The update rule can be efficiently implemented on fragment shaders, which are widely supported by modern GPUs. We use a straightforward implementation in GLSL to demonstrate the algorithm.

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#version 330

in vec2 uv0;
uniform sampler2D texture0;
out vec4 fragColor;

uniform float c_du;
uniform float c_dv;
uniform float c_f;
uniform float c_k;

uniform float dx;
uniform float dy;
uniform float hx;
uniform float hy;
uniform float dt;

void main() {
vec2 center = texture(texture0, uv0).xy;
vec2 left = texture(texture0, uv0 + vec2(-dx, 0)).xy;
vec2 right = texture(texture0, uv0 + vec2(dx, 0)).xy;
vec2 bottom = texture(texture0, uv0 + vec2(0, -dy)).xy;
vec2 top = texture(texture0, uv0 + vec2(0, dy)).xy;

float lu = (left.x + right.x - 2.0 * center.x) / (hx * hx)
+ (top.x + bottom.x - 2.0 * center.x) / (hy * hy);
float lv = (left.y + right.y - 2.0 * center.y) / (hx * hx)
+ (top.y + bottom.y - 2.0 * center.y) / (hy * hy);
float du = c_du * lu - center.x * center.y * center.y + c_f * (1.0 - center.x);
float dv = c_dv * lv + center.x * center.y * center.y - (c_f + c_k) * center.y;
vec2 result = center + vec2(du, dv) * dt;

fragColor = vec4(result, 0.0, 1.0);
}

The periodic boundary condition is not explicitly implemented in the shader. Instead, we use the GL_REPEAT texture wrapping mode to handle the boundary condition.

Test of Accuracy and Stability

Accuracy

It is difficult to obtain an analytical solution for the Gray-Scott equations. From the truncation error term, we could expect the method to have a first-order accuracy in time and second-order accuracy in space.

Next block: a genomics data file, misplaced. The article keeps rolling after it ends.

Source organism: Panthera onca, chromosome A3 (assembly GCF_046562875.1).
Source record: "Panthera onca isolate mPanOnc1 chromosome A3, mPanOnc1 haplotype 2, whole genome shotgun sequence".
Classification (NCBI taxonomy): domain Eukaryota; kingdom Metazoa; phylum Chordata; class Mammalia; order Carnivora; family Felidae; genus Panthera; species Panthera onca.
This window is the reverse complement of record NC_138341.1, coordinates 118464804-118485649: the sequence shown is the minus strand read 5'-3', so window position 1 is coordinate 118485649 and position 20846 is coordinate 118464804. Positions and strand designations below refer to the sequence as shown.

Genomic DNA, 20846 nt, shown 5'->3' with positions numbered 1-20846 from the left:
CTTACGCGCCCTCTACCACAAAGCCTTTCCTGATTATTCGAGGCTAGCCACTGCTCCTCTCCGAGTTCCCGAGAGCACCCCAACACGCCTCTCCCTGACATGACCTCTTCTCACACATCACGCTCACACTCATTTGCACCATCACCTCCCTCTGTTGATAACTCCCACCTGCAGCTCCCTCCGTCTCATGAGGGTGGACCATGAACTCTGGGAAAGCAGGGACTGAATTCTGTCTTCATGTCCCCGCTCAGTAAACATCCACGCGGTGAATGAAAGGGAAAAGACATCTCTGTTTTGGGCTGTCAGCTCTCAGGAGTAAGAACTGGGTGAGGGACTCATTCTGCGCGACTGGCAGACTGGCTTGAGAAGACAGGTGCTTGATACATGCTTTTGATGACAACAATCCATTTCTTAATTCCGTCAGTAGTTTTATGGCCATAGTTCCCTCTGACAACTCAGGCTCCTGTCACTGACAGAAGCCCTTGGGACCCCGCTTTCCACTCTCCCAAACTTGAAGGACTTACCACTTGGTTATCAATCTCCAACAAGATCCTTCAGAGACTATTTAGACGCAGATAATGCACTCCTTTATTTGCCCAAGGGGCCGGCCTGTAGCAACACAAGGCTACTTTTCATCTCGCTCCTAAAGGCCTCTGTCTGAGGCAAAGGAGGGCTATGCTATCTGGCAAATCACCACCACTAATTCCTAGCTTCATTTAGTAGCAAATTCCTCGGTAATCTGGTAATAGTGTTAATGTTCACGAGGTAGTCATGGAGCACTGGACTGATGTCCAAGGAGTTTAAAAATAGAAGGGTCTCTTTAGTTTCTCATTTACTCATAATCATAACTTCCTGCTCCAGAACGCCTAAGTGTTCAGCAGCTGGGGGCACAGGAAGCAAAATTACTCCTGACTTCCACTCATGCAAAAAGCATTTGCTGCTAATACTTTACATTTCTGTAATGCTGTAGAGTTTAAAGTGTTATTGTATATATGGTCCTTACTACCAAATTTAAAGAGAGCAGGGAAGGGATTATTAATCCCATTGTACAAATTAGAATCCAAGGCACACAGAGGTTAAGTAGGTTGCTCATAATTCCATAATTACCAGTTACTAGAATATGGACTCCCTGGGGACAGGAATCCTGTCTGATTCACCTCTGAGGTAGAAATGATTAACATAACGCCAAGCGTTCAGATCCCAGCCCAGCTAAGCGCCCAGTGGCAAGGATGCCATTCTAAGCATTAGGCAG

Convergence

We could empirically show that the method converges under the condition

First we test the convergence of the method by increasing the spatial resolution while keeping the time step size constant. We set , , and . We use a fixed time step size and change the spatial resolution. The result indicate that the system fail to start evolving when the spatial resolution is too low. However, when the spatial resolution is too high, the system is numerically unstable and diverges in a few time steps. It is only possible to obtain stable results when the spatial resolution is within a certain range. Note that since different random noise is added to the initial condition, the exact pattern of the solution may vary in each simulation.

Simulation result at T=20000 with different spatial resolutions. The solution diverges when N > 291.
Simulation result at T=20000 with different spatial resolutions. The solution diverges when N > 291.

We also tried to change the time step size while keeping the spatial resolution constant. The result shows that lower time step size leads to consistent results, and the system diverges when the time step size exceeds a certain value.

Simulation result at T=20000 and N=256 with different t'. The solution diverges when t' > 1.17
Simulation result at T=20000 and N=256 with different t'. The solution diverges when t' > 1.17

We finally demonstrate that by decreasing the time step size and increasing the spatial resolution simultaneously, the method could be conditionally convergent. Following the condition , we set to $0.9